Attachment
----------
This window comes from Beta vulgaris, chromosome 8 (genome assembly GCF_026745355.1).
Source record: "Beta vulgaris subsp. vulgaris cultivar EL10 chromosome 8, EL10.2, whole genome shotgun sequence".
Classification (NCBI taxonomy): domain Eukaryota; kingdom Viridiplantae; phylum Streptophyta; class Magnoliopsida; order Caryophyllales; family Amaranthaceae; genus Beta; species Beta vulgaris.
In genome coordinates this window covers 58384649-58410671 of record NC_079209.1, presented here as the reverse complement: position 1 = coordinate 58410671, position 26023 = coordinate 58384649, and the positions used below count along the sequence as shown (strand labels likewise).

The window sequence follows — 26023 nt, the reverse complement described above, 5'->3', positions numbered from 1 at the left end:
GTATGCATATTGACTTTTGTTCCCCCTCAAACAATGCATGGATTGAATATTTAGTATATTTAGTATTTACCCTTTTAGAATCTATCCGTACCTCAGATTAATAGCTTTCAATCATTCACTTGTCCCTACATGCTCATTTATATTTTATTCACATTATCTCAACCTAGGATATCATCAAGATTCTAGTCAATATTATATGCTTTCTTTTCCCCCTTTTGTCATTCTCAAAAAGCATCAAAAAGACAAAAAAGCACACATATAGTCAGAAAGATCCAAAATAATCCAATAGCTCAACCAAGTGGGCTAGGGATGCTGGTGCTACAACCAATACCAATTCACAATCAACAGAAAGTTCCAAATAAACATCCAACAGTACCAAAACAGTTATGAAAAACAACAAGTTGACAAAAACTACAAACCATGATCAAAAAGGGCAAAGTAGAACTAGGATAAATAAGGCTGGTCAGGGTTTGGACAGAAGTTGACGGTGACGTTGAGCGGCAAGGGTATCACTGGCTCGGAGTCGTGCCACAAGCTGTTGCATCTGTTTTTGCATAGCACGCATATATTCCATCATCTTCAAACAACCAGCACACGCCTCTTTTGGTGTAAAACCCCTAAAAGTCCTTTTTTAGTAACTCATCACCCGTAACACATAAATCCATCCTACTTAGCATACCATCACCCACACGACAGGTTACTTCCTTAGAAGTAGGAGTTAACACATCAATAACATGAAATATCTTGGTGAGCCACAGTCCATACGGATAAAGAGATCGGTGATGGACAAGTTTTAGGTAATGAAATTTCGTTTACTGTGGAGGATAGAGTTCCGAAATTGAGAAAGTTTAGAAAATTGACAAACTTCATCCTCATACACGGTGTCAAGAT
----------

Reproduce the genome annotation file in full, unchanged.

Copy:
This window comes from Beta vulgaris, chromosome 8 (genome assembly GCF_026745355.1).
Source record: "Beta vulgaris subsp. vulgaris cultivar EL10 chromosome 8, EL10.2, whole genome shotgun sequence".
Classification (NCBI taxonomy): domain Eukaryota; kingdom Viridiplantae; phylum Streptophyta; class Magnoliopsida; order Caryophyllales; family Amaranthaceae; genus Beta; species Beta vulgaris.
In genome coordinates this window covers 58384649-58410671 of record NC_079209.1, presented here as the reverse complement: position 1 = coordinate 58410671, position 26023 = coordinate 58384649, and the positions used below count along the sequence as shown (strand labels likewise).

The window sequence follows — 26023 nt, the reverse complement described above, 5'->3', positions numbered from 1 at the left end:
GTATGCATATTGACTTTTGTTCCCCCTCAAACAATGCATGGATTGAATATTTAGTATATTTAGTATTTACCCTTTTAGAATCTATCCGTACCTCAGATTAATAGCTTTCAATCATTCACTTGTCCCTACATGCTCATTTATATTTTATTCACATTATCTCAACCTAGGATATCATCAAGATTCTAGTCAATATTATATGCTTTCTTTTCCCCCTTTTGTCATTCTCAAAAAGCATCAAAAAGACAAAAAAGCACACATATAGTCAGAAAGATCCAAAATAATCCAATAGCTCAACCAAGTGGGCTAGGGATGCTGGTGCTACAACCAATACCAATTCACAATCAACAGAAAGTTCCAAATAAACATCCAACAGTACCAAAACAGTTATGAAAAACAACAAGTTGACAAAAACTACAAACCATGATCAAAAAGGGCAAAGTAGAACTAGGATAAATAAGGCTGGTCAGGGTTTGGACAGAAGTTGACGGTGACGTTGAGCGGCAAGGGTATCACTGGCTCGGAGTCGTGCCACAAGCTGTTGCATCTGTTTTTGCATAGCACGCATATATTCCATCATCTTCAAACAACCAGCACACGCCTCTTTTGGTGTAAAACCCCTAAAAGTCCTTTTTTAGTAACTCATCACCCGTAACACATAAATCCATCCTACTTAGCATACCATCACCCACACGACAGGTTACTTCCTTAGAAGTAGGAGTTAACACATCAATAACATGAAATATCTTGGTGAGCCACAGTCCATACGGATAAAGAGATCGGTGATGGACAAGTTTTAGGTAATGAAATTTCGTTTACTGTGGAGGATAGAGTTCCGAAATTGAGAAAGTTTAGAAAATTGACAAACTTCATCCTCATACACGGTGTCAAGAT